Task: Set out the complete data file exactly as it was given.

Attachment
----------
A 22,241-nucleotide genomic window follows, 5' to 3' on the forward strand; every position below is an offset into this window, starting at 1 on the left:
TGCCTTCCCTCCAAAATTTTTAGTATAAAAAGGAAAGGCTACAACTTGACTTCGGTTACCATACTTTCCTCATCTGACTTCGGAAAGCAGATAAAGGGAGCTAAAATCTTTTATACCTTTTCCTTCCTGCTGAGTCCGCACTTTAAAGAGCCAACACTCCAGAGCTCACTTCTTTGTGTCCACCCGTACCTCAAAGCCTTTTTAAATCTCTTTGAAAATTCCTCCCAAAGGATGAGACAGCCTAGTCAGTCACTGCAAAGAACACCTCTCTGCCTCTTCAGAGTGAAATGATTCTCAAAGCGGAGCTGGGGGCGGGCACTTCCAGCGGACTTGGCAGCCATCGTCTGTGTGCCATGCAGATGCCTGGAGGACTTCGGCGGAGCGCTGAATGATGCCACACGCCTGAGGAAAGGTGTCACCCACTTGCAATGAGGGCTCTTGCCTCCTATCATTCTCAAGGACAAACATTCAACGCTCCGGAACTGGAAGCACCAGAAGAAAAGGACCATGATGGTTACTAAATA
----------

A 22,241-nucleotide genomic window follows, 5' to 3' on the forward strand; every position below is an offset into this window, starting at 1 on the left:
TGCCTTCCCTCCAAAATTTTTAGTATAAAAAGGAAAGGCTACAACTTGACTTCGGTTACCATACTTTCCTCATCTGACTTCGGAAAGCAGATAAAGGGAGCTAAAATCTTTTATACCTTTTCCTTCCTGCTGAGTCCGCACTTTAAAGAGCCAACACTCCAGAGCTCACTTCTTTGTGTCCACCCGTACCTCAAAGCCTTTTTAAATCTCTTTGAAAATTCCTCCCAAAGGATGAGACAGCCTAGTCAGTCACTGCAAAGAACACCTCTCTGCCTCTTCAGAGTGAAATGATTCTCAAAGCGGAGCTGGGGGCGGGCACTTCCAGCGGACTTGGCAGCCATCGTCTGTGTGCCATGCAGATGCCTGGAGGACTTCGGCGGAGCGCTGAATGATGCCACACGCCTGAGGAAAGGTGTCACCCACTTGCAATGAGGGCTCTTGCCTCCTATCATTCTCAAGGACAAACATTCAACGCTCCGGAACTGGAAGCACCAGAAGAAAAGGACCATGATGGTTACTAAATA